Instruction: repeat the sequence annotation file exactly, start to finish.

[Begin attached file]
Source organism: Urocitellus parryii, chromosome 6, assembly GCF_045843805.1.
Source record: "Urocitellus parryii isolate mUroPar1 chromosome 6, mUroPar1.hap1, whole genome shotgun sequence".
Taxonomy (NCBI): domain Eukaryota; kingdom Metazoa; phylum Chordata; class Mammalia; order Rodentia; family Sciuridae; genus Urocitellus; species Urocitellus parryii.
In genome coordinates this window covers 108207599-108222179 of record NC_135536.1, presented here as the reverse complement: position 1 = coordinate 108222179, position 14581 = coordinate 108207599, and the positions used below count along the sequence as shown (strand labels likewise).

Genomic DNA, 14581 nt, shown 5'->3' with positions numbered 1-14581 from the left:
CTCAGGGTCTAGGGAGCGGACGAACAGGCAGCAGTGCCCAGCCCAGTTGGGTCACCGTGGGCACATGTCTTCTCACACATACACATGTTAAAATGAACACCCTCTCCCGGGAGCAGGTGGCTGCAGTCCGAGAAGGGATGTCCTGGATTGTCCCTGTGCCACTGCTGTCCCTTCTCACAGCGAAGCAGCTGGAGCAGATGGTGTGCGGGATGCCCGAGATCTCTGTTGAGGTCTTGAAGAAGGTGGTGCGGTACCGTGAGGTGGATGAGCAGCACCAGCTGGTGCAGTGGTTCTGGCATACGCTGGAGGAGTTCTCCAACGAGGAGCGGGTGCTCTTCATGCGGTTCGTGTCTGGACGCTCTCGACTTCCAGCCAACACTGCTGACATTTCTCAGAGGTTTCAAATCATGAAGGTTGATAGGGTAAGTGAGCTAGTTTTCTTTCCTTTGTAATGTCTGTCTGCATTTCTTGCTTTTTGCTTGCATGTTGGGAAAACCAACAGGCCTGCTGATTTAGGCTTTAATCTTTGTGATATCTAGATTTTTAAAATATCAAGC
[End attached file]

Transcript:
Source organism: Urocitellus parryii, chromosome 6, assembly GCF_045843805.1.
Source record: "Urocitellus parryii isolate mUroPar1 chromosome 6, mUroPar1.hap1, whole genome shotgun sequence".
Taxonomy (NCBI): domain Eukaryota; kingdom Metazoa; phylum Chordata; class Mammalia; order Rodentia; family Sciuridae; genus Urocitellus; species Urocitellus parryii.
In genome coordinates this window covers 108207599-108222179 of record NC_135536.1, presented here as the reverse complement: position 1 = coordinate 108222179, position 14581 = coordinate 108207599, and the positions used below count along the sequence as shown (strand labels likewise).

Genomic DNA, 14581 nt, shown 5'->3' with positions numbered 1-14581 from the left:
CTCAGGGTCTAGGGAGCGGACGAACAGGCAGCAGTGCCCAGCCCAGTTGGGTCACCGTGGGCACATGTCTTCTCACACATACACATGTTAAAATGAACACCCTCTCCCGGGAGCAGGTGGCTGCAGTCCGAGAAGGGATGTCCTGGATTGTCCCTGTGCCACTGCTGTCCCTTCTCACAGCGAAGCAGCTGGAGCAGATGGTGTGCGGGATGCCCGAGATCTCTGTTGAGGTCTTGAAGAAGGTGGTGCGGTACCGTGAGGTGGATGAGCAGCACCAGCTGGTGCAGTGGTTCTGGCATACGCTGGAGGAGTTCTCCAACGAGGAGCGGGTGCTCTTCATGCGGTTCGTGTCTGGACGCTCTCGACTTCCAGCCAACACTGCTGACATTTCTCAGAGGTTTCAAATCATGAAGGTTGATAGGGTAAGTGAGCTAGTTTTCTTTCCTTTGTAATGTCTGTCTGCATTTCTTGCTTTTTGCTTGCATGTTGGGAAAACCAACAGGCCTGCTGATTTAGGCTTTAATCTTTGTGATATCTAGATTTTTAAAATATCAAGC